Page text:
Quote Originally Posted by JohnW@Wessex View Post
    You can even do it in one line!
    Code:
    vector<char> temp(s.c_str(), s.c_str() + s.length() + 1);
    Code:
    vector<char> temp(s.begin(), s.end());
    temp.push_back('\0');
    I personally prefer working with "end" iterators then using size type constructs. It is usually safer. forgetting the +1 after length can be easy. Also, its presence is (imo) confusing.

  11. #11
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    Re: How to convert string to char *?

    Quote Originally Posted by Russco View Post
    I would be wary doing that. Notice the function takes a pointer to non-const. what if the function uses strcat and alters the length of the string that then passes the vectors capacity.
    How is that any different than allocating too little space using manual memory management?
    Because you are accessing internals of the vector without going through vectors own functions for doing such,
    That is exactly the goal, and that is to use std::vector as just a buffer. It is guaranteed that a vector stores its buffer in contiguous memory, just like any array.
    This is one occaision where I may choose to manage the memory allocations personally or at the very least make sure I have reserved a fair bit of spare space in the vector. it all depends on exactly what the function will do, to which i could see no details.
    You are not improving anything by managing your own memory in this case. Whatever memory you reserved doing manual memory management will encounter the same issues if you don't size your vector appropriately.

    Whatever you did "manually", you can do the same thing with vector. Give us a case where you have managed memory manually (using new[] and delete[]) where a vector couldn't be used.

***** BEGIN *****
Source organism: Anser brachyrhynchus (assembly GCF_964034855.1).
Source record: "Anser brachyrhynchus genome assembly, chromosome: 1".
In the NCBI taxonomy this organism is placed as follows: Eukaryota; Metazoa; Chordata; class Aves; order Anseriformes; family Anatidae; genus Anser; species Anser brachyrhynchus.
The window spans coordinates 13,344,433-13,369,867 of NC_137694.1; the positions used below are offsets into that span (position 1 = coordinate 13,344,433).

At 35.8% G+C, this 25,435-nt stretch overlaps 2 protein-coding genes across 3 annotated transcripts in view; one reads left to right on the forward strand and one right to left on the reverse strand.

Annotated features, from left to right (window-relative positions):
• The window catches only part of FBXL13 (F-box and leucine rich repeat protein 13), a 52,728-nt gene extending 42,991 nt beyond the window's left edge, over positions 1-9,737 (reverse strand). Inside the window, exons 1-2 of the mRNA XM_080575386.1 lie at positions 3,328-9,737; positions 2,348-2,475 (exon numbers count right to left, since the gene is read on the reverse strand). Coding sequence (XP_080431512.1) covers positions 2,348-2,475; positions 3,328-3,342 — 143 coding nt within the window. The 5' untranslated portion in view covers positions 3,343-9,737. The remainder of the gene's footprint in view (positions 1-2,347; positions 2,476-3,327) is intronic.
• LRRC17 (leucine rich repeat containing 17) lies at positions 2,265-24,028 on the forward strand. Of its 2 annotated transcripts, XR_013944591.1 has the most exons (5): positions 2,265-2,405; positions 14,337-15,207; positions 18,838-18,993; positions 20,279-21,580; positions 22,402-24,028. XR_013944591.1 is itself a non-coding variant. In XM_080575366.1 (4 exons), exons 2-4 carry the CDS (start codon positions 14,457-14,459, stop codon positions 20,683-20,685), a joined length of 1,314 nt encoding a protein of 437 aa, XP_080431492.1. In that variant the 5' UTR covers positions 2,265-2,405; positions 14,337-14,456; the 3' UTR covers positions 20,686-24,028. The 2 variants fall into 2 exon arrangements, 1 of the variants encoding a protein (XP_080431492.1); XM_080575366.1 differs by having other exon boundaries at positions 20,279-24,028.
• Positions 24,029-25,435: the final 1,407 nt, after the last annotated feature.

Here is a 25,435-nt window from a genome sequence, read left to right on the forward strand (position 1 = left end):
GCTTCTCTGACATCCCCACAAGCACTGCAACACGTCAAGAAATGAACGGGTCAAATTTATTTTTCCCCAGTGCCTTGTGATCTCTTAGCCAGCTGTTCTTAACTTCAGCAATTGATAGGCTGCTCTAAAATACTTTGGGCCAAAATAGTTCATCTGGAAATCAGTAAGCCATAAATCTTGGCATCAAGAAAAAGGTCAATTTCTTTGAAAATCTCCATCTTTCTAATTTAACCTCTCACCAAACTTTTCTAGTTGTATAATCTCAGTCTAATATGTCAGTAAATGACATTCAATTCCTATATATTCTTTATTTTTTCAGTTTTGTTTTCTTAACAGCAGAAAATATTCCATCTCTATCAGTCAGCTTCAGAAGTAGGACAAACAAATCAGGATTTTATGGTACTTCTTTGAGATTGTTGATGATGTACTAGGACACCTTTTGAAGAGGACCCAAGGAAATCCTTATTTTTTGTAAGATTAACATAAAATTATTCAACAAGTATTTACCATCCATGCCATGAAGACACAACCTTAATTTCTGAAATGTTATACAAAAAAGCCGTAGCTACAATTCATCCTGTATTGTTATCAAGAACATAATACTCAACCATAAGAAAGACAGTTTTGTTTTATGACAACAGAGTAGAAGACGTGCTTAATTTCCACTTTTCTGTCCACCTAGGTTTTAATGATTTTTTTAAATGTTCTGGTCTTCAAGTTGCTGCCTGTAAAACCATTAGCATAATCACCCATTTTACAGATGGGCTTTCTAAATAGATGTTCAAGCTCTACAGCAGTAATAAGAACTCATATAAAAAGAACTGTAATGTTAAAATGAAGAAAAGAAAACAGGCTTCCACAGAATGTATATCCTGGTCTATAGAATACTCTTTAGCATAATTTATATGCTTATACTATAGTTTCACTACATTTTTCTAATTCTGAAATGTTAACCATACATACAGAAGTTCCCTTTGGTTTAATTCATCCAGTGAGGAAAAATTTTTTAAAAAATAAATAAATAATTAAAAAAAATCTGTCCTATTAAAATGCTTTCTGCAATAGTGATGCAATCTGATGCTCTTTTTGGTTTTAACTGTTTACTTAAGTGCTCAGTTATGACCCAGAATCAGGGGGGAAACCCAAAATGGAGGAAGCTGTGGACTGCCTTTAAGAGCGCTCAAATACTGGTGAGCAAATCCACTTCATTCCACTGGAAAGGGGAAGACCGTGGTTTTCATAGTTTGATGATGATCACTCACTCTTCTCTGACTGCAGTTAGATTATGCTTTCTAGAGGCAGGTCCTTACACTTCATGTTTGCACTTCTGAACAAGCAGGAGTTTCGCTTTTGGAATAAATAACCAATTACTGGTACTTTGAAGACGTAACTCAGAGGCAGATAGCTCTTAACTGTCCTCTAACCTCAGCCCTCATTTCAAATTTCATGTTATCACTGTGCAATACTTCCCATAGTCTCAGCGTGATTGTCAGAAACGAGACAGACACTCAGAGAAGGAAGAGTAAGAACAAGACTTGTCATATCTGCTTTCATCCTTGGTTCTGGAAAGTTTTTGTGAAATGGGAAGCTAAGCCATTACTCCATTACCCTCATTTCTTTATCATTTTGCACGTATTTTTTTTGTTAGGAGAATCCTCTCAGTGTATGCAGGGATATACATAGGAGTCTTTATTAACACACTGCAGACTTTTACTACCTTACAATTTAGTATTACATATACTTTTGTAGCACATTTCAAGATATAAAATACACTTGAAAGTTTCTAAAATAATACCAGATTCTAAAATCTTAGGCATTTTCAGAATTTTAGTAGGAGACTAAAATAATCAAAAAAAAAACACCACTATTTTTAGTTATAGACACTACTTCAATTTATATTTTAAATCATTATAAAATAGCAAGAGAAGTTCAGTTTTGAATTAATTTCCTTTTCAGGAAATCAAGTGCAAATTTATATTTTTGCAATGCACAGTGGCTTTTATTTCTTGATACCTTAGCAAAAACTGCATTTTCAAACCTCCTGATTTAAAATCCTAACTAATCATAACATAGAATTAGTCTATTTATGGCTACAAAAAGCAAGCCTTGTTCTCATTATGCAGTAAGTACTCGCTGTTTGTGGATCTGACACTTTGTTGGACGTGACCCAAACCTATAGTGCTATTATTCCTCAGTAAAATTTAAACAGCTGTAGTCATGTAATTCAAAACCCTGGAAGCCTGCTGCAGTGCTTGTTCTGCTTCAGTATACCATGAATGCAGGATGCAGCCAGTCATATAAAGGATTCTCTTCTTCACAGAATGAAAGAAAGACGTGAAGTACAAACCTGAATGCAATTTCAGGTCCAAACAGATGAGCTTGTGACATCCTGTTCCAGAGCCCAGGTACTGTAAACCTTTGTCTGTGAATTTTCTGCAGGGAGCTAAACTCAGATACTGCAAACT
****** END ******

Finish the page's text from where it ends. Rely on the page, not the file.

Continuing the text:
Regards,

    Paul McKenzie

  12. #12
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    Re: How to convert string to char *?

    Code:
    #include <string>
    #include <iostream>
    
    void func1(char* var1){}
    
    char* cppstr_to_cstr(const std::string& rstr)
    {
        char* pcstr = (char*) malloc ( rstr.size() + 1 );
        char* pcstr_r = pcstr;
        
        for (int i = 0; i < rstr.size(); i++)
        {
            *pcstr = rstr[i];
            pcstr++;
        }
        *pcstr = '\0';
        
        return pcstr_r;
    }
    
    int main()
    {
        std::string str = "Hello World!";
        
        char* pcstr = cppstr_to_cstr( str );
        
        func1( pcstr );
        
        printf("&#37;s", pcstr);
        
        free ( pcstr );
        pcstr = 0;
        
        system("pause");
    }
    Last edited by mwoods; August 20th, 2009 at 09:12 PM.

  13. #13
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    Re: How to convert string to char *?

    Code:
        char* pcstr = (char*) malloc ( rstr.size() + 1 );
    Who is responsible for cleaning up the memory? Why introduce dynamic allocation? The solutions that were given using vector are far superior and safer.
    Code:
    string s;
    //...
    vector<char> temp(s.c_str(), s.c_str() + s.length() + 1);
    char *myptr = &temp[0];
    All of the code you wrote is within those last two lines.

    Regards,

    Paul McKenzie
    Last edited by Paul McKenzie; August 20th, 2009 at 08:49 PM.

  14. #14
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    Re: How to convert string to char *?

    Quote Originally Posted by Paul McKenzie View Post
    Who is responsible for cleaning up the memory?
    Oh my god, I so can't believe you just said that!
    Attached Images Attached Images  

  15. #15
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    Re: How to convert string to char *?

    Quote Originally Posted by mwoods
    Oh my god, I so can't believe you just said that!
    I can't believe that you can't believe that Paul McKenzie wrote that. If ownership is not clear, resource leaks are bound to happen.